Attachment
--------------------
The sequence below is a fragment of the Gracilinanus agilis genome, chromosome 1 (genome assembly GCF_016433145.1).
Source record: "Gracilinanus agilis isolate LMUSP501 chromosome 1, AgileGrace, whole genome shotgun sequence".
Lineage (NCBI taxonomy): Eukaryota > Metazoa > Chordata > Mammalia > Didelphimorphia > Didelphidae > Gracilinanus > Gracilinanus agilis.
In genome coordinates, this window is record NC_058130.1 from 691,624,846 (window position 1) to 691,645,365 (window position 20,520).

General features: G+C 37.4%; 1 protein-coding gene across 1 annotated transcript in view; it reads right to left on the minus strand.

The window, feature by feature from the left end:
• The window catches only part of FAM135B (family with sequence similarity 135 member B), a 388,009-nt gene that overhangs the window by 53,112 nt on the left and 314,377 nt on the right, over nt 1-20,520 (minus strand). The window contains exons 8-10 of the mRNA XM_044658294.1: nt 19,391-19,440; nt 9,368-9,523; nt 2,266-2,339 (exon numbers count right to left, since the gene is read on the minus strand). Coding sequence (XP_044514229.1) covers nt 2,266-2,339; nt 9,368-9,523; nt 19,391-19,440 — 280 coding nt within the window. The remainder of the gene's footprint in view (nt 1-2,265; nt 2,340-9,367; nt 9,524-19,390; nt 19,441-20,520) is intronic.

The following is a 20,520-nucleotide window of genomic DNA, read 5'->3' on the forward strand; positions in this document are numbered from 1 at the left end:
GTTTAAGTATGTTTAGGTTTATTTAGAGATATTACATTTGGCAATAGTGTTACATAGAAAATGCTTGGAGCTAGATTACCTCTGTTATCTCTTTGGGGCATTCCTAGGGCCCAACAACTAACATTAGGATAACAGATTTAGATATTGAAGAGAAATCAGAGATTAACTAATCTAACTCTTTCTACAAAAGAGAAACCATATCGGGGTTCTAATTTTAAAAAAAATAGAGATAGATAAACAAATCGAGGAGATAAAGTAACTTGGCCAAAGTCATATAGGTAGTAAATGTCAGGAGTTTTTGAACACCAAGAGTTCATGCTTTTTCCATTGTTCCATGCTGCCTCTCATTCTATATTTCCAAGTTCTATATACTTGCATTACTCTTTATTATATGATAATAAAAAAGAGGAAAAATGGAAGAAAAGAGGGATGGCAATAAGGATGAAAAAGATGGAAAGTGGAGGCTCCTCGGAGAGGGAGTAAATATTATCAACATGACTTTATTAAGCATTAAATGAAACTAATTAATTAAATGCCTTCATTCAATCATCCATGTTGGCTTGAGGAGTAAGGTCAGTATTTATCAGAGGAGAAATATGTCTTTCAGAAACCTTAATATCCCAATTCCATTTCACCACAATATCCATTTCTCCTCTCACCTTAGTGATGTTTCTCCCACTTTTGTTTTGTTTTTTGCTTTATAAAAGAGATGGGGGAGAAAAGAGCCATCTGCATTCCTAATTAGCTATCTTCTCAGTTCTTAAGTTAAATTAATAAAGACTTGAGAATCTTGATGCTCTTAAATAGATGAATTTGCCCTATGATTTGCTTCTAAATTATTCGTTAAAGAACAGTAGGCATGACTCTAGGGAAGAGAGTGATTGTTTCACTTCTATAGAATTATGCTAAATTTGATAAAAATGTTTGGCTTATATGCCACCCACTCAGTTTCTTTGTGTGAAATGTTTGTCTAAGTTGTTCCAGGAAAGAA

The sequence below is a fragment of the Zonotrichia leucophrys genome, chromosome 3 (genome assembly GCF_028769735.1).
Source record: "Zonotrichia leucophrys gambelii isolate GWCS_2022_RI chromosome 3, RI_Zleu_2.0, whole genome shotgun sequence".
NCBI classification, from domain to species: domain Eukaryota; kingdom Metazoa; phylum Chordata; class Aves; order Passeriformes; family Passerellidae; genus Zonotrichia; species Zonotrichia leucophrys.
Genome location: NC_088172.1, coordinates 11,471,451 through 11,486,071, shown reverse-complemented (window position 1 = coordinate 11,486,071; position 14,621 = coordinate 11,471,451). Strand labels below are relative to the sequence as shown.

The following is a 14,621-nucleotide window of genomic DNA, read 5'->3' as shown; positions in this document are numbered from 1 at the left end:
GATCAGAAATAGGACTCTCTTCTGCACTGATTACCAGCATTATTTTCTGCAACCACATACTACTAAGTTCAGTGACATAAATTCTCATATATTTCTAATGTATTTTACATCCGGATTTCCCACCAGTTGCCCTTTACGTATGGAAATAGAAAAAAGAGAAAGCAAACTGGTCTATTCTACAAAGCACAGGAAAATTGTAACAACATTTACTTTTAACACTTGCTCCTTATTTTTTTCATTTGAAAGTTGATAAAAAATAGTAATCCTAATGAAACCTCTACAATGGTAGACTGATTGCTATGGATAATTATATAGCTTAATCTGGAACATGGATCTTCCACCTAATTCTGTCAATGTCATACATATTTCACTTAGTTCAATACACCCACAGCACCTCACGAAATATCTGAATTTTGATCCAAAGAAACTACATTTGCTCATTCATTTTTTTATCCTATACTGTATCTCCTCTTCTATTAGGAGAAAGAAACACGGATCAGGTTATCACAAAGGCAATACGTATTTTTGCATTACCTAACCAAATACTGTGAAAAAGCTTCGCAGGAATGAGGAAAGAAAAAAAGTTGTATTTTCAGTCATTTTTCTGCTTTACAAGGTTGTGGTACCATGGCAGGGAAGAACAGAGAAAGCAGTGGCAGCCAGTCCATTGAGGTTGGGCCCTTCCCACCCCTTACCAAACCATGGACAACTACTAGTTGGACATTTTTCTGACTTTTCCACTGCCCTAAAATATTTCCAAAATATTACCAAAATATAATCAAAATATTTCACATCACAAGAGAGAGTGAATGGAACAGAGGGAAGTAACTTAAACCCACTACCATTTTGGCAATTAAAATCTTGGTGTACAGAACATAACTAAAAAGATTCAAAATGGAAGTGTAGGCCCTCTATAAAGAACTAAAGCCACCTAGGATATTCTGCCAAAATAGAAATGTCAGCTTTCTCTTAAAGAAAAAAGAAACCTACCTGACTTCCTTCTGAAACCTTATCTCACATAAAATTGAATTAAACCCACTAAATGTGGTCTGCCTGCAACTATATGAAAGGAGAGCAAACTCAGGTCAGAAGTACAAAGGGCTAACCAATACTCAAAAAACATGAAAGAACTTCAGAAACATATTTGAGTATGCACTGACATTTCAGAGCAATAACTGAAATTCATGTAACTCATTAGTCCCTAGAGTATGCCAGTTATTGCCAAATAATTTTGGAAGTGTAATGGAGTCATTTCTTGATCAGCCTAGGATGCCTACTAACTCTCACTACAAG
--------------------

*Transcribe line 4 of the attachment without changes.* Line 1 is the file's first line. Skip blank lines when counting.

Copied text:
In genome coordinates, this window is record NC_058130.1 from 691,624,846 (window position 1) to 691,645,365 (window position 20,520).